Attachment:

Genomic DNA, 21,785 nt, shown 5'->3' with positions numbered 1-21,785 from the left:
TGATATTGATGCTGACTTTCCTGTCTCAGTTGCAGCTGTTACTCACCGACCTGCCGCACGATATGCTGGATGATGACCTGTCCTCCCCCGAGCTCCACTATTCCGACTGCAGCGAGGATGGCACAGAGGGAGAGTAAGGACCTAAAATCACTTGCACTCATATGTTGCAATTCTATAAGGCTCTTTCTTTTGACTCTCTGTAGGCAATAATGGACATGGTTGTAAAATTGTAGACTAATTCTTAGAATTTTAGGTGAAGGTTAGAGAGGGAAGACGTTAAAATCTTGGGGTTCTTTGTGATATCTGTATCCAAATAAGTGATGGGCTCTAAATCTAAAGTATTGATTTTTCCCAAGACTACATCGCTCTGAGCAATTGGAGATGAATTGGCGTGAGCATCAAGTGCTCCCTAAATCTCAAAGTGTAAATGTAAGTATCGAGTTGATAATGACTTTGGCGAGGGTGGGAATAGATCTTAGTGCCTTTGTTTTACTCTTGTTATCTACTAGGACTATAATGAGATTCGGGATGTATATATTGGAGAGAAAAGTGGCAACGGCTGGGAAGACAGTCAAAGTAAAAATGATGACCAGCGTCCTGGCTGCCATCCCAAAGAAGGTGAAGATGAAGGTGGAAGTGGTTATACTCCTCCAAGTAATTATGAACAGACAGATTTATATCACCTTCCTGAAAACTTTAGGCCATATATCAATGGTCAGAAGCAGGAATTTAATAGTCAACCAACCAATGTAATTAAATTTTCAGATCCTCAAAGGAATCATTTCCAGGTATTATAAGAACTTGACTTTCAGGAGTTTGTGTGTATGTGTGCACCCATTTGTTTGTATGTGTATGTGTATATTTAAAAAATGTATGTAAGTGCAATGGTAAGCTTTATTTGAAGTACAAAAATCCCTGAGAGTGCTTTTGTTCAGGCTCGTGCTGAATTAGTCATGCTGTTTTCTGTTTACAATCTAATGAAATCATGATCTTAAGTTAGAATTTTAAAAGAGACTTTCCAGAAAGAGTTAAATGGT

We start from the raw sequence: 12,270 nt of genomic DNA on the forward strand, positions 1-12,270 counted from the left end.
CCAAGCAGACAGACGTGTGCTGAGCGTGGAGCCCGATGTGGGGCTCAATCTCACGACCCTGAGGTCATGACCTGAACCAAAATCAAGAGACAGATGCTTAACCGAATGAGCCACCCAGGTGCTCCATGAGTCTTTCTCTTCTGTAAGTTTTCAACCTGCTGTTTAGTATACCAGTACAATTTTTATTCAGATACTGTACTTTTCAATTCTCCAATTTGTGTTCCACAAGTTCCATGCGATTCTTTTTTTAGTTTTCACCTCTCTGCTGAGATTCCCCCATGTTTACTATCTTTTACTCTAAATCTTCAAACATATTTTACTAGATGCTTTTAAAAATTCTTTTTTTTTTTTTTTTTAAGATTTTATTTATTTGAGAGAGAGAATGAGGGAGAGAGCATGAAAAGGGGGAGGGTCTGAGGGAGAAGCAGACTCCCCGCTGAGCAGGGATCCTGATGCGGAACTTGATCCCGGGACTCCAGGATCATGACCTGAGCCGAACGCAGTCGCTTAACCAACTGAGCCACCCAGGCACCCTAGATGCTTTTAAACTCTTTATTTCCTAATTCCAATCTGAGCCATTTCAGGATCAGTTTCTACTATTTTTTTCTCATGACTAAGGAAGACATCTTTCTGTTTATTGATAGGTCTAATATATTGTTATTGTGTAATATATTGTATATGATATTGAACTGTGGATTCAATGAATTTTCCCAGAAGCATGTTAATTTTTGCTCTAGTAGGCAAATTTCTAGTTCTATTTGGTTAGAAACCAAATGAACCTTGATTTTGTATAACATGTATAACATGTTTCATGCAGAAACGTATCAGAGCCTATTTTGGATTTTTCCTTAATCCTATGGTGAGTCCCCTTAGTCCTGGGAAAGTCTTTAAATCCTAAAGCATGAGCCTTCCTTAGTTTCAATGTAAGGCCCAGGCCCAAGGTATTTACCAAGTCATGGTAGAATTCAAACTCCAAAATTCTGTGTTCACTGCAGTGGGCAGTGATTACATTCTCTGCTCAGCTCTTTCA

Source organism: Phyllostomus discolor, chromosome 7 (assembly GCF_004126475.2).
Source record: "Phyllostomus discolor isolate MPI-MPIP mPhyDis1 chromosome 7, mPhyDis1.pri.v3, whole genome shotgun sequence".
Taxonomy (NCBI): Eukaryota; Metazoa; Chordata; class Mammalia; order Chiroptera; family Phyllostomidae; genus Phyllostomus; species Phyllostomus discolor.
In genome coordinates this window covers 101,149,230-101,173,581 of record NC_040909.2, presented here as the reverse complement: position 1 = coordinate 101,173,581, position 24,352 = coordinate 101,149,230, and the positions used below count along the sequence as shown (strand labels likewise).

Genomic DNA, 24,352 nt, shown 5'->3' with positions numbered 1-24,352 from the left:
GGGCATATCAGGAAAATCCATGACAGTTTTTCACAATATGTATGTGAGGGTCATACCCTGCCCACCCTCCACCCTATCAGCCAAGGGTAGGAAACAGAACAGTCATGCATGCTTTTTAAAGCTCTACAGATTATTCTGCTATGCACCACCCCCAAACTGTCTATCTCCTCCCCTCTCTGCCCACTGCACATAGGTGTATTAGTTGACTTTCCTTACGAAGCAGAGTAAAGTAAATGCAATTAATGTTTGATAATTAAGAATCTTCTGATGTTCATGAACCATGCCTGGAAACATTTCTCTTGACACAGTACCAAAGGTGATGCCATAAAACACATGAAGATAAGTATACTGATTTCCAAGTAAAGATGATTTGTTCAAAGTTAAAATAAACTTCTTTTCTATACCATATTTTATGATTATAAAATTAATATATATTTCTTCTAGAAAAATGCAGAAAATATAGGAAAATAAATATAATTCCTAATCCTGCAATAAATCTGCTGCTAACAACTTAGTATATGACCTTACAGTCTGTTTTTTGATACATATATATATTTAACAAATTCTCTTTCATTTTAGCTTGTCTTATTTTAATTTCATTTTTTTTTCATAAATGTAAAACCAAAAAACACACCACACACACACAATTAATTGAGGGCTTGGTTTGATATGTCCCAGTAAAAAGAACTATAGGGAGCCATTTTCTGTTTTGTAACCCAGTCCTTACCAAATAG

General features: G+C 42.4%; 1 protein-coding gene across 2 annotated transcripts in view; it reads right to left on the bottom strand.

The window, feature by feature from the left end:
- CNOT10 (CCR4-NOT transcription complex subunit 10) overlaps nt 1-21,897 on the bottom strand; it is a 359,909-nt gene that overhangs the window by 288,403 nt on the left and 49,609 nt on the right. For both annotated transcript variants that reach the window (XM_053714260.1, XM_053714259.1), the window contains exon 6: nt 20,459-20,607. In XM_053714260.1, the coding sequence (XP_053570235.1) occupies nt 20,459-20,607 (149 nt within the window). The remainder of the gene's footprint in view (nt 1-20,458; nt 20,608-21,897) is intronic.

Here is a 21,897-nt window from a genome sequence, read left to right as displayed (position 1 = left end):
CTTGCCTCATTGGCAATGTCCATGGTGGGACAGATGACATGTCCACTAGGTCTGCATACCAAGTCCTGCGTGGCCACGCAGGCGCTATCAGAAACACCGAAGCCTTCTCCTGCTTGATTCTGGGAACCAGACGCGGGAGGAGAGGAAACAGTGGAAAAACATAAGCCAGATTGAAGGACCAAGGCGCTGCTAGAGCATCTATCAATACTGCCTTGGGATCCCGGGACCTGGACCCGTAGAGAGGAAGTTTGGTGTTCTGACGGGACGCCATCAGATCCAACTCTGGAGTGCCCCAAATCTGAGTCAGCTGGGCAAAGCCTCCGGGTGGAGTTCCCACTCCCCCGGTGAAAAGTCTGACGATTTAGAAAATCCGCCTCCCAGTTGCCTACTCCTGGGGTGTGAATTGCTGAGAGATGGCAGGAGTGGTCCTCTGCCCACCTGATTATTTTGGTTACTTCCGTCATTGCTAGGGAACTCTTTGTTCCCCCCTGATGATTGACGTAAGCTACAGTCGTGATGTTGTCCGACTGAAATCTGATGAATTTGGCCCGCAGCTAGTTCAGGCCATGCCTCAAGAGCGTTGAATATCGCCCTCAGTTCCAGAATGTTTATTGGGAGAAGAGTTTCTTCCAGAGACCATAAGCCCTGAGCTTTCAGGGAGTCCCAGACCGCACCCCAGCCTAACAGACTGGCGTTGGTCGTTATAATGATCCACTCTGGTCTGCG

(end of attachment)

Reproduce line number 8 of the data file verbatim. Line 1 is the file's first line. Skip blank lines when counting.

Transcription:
In genome coordinates this window covers 101,149,230-101,173,581 of record NC_040909.2, presented here as the reverse complement: position 1 = coordinate 101,173,581, position 24,352 = coordinate 101,149,230, and the positions used below count along the sequence as shown (strand labels likewise).